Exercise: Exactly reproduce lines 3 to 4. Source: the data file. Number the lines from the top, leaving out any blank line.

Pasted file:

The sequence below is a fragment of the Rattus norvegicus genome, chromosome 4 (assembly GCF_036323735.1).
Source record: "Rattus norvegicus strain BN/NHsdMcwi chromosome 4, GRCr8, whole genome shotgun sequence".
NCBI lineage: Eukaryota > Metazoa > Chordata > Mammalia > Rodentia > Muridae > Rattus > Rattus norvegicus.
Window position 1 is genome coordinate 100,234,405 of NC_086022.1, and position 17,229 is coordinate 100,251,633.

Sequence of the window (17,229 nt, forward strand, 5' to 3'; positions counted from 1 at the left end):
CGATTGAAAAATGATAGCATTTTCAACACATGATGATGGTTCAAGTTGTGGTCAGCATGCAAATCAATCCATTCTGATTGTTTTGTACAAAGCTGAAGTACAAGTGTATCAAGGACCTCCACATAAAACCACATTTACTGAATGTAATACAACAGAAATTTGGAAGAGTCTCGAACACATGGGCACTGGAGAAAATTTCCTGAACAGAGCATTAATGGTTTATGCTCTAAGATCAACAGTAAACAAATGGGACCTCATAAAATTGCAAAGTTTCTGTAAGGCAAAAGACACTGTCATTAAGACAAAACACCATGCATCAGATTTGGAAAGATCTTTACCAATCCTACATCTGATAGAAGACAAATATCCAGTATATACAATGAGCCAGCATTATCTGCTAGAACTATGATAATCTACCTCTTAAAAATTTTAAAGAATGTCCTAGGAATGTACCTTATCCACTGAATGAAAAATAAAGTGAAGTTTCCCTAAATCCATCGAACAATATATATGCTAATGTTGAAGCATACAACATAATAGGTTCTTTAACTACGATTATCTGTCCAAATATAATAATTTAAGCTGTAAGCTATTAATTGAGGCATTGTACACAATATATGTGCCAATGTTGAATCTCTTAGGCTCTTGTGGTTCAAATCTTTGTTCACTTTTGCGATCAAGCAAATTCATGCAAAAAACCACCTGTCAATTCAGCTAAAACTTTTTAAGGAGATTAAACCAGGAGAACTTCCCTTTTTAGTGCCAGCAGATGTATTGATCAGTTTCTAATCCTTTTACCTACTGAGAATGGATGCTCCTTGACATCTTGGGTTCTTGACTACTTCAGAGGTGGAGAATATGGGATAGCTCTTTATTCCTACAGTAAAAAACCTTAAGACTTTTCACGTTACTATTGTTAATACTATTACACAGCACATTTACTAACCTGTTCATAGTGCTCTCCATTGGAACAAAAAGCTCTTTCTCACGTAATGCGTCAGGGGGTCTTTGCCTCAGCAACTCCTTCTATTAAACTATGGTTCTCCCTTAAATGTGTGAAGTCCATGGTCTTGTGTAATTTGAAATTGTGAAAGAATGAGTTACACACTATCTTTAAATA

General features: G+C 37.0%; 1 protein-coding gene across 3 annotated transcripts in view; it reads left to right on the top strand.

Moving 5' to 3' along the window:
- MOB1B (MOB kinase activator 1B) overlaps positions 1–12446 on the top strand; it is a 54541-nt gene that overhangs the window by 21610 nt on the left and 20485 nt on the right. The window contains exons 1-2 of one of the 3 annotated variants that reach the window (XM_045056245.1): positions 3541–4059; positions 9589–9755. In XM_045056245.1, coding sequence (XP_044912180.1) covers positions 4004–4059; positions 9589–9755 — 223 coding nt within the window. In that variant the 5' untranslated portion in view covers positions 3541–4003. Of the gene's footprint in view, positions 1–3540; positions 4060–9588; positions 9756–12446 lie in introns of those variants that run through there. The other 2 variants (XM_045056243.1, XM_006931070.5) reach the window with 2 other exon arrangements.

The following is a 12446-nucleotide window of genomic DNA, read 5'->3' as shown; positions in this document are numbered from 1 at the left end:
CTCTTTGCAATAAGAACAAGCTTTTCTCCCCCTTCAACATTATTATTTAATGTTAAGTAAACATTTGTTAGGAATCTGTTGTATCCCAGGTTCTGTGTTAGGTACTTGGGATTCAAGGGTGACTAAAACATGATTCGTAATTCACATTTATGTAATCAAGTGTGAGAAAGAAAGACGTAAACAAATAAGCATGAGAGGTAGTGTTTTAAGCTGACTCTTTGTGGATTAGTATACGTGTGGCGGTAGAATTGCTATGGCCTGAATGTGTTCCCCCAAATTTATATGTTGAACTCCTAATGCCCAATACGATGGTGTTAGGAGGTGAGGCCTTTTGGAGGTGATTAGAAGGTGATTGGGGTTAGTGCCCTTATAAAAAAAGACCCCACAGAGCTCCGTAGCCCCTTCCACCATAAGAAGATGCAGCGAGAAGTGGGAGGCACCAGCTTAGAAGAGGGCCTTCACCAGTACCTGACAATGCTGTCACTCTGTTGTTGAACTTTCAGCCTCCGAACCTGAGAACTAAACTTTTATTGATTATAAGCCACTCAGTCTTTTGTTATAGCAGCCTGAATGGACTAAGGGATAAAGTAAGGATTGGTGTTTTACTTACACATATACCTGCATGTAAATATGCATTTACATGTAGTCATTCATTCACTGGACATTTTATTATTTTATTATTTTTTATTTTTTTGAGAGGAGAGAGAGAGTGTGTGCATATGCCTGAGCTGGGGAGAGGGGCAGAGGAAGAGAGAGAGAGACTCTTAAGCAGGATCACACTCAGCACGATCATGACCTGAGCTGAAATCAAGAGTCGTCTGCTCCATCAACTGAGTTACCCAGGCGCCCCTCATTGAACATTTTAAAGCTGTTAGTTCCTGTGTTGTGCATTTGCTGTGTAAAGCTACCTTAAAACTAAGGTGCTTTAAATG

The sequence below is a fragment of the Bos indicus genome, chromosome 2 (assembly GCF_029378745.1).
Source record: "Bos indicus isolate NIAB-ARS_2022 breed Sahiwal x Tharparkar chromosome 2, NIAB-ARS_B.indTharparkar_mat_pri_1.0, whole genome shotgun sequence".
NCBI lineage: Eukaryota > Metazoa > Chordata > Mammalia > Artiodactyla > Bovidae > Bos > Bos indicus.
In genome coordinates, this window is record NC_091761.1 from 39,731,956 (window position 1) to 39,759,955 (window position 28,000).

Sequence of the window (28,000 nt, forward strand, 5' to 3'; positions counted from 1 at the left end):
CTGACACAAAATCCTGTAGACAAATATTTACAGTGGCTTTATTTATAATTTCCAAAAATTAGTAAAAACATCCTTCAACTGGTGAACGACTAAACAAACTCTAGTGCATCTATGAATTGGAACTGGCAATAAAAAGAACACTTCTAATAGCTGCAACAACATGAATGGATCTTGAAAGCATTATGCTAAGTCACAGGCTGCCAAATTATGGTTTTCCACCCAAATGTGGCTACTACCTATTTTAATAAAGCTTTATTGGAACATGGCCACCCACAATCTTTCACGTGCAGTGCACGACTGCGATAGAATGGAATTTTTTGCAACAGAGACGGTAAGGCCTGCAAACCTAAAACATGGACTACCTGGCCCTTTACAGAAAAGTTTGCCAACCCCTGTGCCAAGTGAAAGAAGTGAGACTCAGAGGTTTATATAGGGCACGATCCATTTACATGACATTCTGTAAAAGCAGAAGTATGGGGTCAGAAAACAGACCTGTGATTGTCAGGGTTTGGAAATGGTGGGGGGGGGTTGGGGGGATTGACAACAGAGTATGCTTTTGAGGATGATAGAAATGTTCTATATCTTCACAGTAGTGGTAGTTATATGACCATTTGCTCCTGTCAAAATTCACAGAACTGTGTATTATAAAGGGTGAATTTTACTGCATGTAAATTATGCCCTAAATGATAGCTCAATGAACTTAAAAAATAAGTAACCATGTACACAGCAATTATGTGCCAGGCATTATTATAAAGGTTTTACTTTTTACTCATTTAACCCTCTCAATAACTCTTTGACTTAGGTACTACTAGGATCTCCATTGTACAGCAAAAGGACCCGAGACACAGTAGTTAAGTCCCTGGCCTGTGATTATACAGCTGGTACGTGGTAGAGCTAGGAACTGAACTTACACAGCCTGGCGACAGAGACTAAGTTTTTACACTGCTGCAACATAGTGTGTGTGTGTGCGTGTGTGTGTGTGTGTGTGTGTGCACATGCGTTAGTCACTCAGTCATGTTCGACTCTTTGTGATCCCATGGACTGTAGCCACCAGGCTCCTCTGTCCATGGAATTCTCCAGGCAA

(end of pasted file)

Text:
NCBI lineage: Eukaryota > Metazoa > Chordata > Mammalia > Rodentia > Muridae > Rattus > Rattus norvegicus.
Window position 1 is genome coordinate 100,234,405 of NC_086022.1, and position 17,229 is coordinate 100,251,633.